There are 18 months until the 2016 presidential election and Sen. Rand Paul is vying for the Republican nomination. But some of his biggest allies in his hours-long talkathon Wednesday haven't been members of his own party; they've been Democrats.
Paul took to the Senate floor shortly after 1 p.m. Wednesday in opposition to the National Security Agency's collection of bulk data and ended his speech just before midnight. Section 215 of the Patriot Act, which is used to authorize that collection, will sunset June 1, sending the Senate into a tailspin as it tries to find a resolution before it leaves for a one-week recess. Fellow Kentuckian and Majority Leader Mitch McConnell has urged the Senate to pass a clean reauthorization of the program, but Paul and others have vowed to stand in the way.
Democratic Sen. Ron Wyden, who has threatened to filibuster any extension of the Patriot Act, was the first and not all-that-unexpected Democrat to come and speak in support of Paul's position Wednesday.
But he was far from the last. Seven Democrats spoke with Paul, compared with just three Republicans. Wyden's visit set in motion more Democratic Senate speeches from New Mexico's Martin Heinrich, West Virginia's Joe Manchin, Delaware's Chris Coons, Washington state's Maria Cantwell, and Connecticut's Richard Blumenthal. Even Chairman of the Democratic Senatorial Campaign Committee Jon Tester—the man responsible for trying to take Paul's Senate seat into Democratic control in 2016—came down to speak out alongside the Republican senator.
It is a stark reminder of how on issues of civil liberties, party lines are blurred and politics can be murky. Even in the lead-up to a presidential cycle, Wyden took the floor to applaud Paul for blocking any motion to move forward on a straight reauthorization of the bulk collection of metadata.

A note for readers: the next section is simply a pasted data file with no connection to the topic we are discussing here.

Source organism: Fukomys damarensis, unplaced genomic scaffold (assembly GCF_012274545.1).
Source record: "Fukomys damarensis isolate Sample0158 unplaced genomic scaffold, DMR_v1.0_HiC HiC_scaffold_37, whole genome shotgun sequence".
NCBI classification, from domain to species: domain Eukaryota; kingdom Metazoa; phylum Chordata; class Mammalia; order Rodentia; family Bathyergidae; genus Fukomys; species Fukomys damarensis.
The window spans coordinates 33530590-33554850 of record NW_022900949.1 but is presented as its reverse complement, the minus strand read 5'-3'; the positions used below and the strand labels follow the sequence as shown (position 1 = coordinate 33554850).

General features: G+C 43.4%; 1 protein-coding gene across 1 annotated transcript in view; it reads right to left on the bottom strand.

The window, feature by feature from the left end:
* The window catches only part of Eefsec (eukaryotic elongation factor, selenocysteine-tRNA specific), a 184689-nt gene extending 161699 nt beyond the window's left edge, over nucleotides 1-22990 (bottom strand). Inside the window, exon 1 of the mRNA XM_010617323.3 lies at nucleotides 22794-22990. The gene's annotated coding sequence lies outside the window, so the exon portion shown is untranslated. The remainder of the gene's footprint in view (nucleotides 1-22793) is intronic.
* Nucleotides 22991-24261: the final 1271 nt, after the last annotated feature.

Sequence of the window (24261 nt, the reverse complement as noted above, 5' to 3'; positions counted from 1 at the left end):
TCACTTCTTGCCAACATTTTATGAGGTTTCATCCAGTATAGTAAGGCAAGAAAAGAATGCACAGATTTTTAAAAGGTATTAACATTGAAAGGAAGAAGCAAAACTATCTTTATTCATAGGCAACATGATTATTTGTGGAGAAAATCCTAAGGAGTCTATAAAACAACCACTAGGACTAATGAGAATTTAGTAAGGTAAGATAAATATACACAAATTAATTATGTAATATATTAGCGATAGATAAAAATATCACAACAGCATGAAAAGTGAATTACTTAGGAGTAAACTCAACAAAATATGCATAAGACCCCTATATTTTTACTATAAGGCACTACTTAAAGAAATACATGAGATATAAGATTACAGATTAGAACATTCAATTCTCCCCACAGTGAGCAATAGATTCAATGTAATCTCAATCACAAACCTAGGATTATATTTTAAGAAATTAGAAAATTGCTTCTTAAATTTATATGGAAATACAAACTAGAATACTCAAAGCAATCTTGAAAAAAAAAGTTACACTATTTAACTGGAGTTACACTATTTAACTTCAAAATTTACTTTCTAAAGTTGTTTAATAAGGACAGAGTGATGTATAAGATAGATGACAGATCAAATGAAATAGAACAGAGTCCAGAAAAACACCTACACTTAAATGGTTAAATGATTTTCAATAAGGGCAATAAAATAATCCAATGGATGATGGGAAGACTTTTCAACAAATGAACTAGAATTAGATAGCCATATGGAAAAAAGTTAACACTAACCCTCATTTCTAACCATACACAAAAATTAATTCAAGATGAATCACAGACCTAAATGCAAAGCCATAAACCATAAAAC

"As long as the senator from Kentucky has the floor, that cannot happen," Wyden said.
Paul will be able to use his Democratic support on the NSA as evidence of his bipartisan appeal as he hits the campaign trail. Paul already started using his self-proclaimed filibuster to raise money for his campaign within hours of hitting the floor.
But Democrats who came out to "stand with Rand" said they weren't even thinking about politics when they decided to come down and speak with him.
Heinrich said he was happy to support his colleague across the aisle Wednesday because when it comes to issues of national security, politics have to be put aside.
"It's a sort of in the fabric of certain states to want to know that the government is not in your business if you are behaving yourself. It is not a left-right thing," Heinrich said.
Noticeably absent, however, from Paul's speech for the first long stretch was fellow 2016 candidate Ted Cruz, who also supports reforming the NSA's data-collection program.
America's LibertyPAC, the super PAC sanctioned by Paul, tweeted out a photo of Cruz Wednesday night with his hands in the air that read:
"Hold up. Who said I cared enough about your rights to #StandWithRand? Cause I don't"
Cruz came to the floor a little after 10 p.m. to preside. He spoke with Paul just before 11:30 p.m.
This post has been updated with additional senators who join Paul on the floor.
This article is from the archive of our partner National Journal.
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